(Revisiting the Renaissance is a bi-weekly series in which Josh Spiegel looks back at the history and making of the 13 films of the Disney Renaissance, released between 1986 and 1999. In today’s column, he discusses the 1996 film The Hunchback of Notre Dame.)
In the mid-1980s, when Jeffrey Katzenberg sat down to watch an early cut of The Black Cauldron, one of the concerns he had was that the film was too dark. Even in the 1980s, there existed a cultural notion of what was and was not acceptable and expected from a “Disney movie”. A film in which a character called the Horned King strives to raise an army of the dead was simply too grim for the studio to handle.
But The Black Cauldron also arrived at a low point for Disney animation. The studio couldn’t push the envelope because they were struggling to get by. Being daring is risky enough when you’re popular, let alone on death’s door. When, however, you become wildly successful with critics and worldwide audiences, you can push yourselves and your target demographics.
Take, for example, a film from the same studio released in the summer of 1996. This film opens with a six-minute musical number in which a self-righteous and cruel villain murders an innocent, defenseless woman and is just barely stopped from drowning a deformed baby by a horrified priest.
In short, it takes very little time for Disney’s The Hunchback of Notre Dame to establish that it’s not fucking around.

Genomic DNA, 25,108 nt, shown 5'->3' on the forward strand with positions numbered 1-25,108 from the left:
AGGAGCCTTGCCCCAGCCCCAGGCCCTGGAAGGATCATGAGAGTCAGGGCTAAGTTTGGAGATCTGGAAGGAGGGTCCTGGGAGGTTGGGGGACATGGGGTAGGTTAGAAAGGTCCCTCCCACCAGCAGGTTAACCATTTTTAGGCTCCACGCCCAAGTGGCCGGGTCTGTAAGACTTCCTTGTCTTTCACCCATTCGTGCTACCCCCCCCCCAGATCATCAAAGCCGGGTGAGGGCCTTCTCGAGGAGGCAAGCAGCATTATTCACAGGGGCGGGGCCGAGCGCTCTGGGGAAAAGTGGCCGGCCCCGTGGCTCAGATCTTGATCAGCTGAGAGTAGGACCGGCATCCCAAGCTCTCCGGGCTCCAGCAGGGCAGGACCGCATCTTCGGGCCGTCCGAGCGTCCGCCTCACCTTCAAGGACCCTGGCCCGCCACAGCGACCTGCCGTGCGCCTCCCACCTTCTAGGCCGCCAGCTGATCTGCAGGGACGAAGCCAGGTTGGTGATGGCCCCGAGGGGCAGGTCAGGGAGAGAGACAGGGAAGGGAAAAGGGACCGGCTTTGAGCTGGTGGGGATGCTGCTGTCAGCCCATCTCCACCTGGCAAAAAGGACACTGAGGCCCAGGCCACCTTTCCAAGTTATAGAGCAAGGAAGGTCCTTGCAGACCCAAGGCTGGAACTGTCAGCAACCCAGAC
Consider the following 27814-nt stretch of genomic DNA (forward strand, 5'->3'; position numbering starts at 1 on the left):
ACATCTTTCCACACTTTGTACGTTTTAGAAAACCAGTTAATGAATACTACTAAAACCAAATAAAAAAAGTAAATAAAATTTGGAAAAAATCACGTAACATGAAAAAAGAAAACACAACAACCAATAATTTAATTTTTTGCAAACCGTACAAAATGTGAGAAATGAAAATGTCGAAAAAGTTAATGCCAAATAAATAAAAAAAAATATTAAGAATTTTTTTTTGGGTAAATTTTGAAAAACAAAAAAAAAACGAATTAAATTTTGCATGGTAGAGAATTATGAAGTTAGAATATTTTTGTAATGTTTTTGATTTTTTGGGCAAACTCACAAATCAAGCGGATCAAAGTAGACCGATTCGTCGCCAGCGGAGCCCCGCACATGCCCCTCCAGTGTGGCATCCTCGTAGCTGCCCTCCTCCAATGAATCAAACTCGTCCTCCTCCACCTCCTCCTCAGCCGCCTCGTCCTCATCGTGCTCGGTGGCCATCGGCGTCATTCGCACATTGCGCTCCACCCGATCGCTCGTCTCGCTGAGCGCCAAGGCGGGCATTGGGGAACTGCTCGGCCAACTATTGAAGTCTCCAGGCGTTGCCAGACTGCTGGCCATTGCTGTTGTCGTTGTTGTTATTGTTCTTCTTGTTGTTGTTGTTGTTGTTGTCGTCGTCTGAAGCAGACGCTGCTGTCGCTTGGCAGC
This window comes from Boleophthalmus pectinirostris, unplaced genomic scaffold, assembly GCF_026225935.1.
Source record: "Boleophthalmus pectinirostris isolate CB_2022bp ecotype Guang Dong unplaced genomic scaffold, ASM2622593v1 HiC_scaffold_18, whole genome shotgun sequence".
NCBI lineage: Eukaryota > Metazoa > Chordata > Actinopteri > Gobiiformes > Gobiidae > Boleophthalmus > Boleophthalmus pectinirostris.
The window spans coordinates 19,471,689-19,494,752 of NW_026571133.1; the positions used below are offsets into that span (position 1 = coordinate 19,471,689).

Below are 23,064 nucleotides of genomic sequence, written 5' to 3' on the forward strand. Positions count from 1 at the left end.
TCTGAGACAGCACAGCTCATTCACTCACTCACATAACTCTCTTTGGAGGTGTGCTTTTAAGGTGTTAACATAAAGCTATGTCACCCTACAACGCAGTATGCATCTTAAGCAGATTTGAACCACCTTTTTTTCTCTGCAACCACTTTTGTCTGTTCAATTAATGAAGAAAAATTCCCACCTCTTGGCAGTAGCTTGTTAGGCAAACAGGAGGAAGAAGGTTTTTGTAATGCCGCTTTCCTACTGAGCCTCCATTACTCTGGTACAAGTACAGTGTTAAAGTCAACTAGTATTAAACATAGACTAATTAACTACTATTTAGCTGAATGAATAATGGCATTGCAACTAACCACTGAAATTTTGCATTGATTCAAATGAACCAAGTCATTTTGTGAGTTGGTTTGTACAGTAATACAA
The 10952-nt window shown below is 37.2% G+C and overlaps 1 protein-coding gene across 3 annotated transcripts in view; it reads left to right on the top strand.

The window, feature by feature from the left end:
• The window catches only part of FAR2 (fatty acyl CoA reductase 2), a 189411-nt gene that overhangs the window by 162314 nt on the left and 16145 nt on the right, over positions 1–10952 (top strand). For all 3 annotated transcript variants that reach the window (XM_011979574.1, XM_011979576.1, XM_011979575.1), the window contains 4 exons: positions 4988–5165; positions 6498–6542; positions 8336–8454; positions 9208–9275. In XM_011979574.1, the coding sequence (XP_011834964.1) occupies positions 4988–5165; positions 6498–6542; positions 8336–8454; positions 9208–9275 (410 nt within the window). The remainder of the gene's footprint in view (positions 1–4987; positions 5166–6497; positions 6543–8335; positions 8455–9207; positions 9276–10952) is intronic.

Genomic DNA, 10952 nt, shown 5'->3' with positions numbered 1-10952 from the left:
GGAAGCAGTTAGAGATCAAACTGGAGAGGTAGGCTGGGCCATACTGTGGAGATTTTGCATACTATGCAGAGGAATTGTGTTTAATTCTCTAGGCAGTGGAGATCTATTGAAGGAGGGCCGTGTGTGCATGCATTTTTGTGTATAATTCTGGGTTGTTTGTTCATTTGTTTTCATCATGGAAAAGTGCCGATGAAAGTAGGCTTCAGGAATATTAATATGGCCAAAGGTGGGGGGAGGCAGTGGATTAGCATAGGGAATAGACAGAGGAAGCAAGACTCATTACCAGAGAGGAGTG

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The Hunchback of Notre Dame is the next beloved Disney animated staple to get the live-action treatment.
The live-action musical, simply titled Hunchback, will adapt not only 1996 Disney film but the 1831 Victor Hugo novel upon which it was based. And if you’re wondering exactly how they’re going to turn this surprisingly dark Disney animated movie into a family-friendly live-action film, the House of Mouse is reportedly eyeing its favorite comedic bit player, Josh Gad, for the lead.
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Idris Elba will be putting a sexier, modern-day spin on Victor Hugo‘s Gothic classic The Hunchback of Notre Dame.
Elba will be directing, producing, and starring in The Hunchback of Notre Dame for Netflix in a movie that is described as a “sonic and musical experience.” But that’s not the best part — Elba, who is a pretty successful DJ when he’s not working as a Hollywood star, will also be producing original music for the feature.
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(Welcome to Nostalgia Bomb, a series where we take a look back on beloved childhood favorites and discern whether or not they’re actually any good. In this edition: a look back at Disney’s post-rennaisance animated output, including The Hunchback of Notre Dame, Mulan, and Hercules.)
When people think of Disney, they often jump to the classics – Bambi, Dumbo, Snow White, and so on. But my generation has a different list. We were raised on the studio’s late ’80s and early ’90s “renaissance” titles, including Beauty and the Beast, The Little Mermaid, Aladdin, and The Lion King. But after 1995, the seemingly unstoppable Disney animation machine began to slow down. The films of the late ’90s live on as childhood favorites, not undisputed classics.
And that brings me to the question of the moment: some 20 years later, do these later films of the renaissance era hold up? Are their charms enough to cover their bigger flaws? Is it all nostalgia or are some of these true cinematic gems? Please keep your arms, feet and legs inside the vehicle at all times, because we’re about to take a trip to the late-’90s era of the House of Mouse.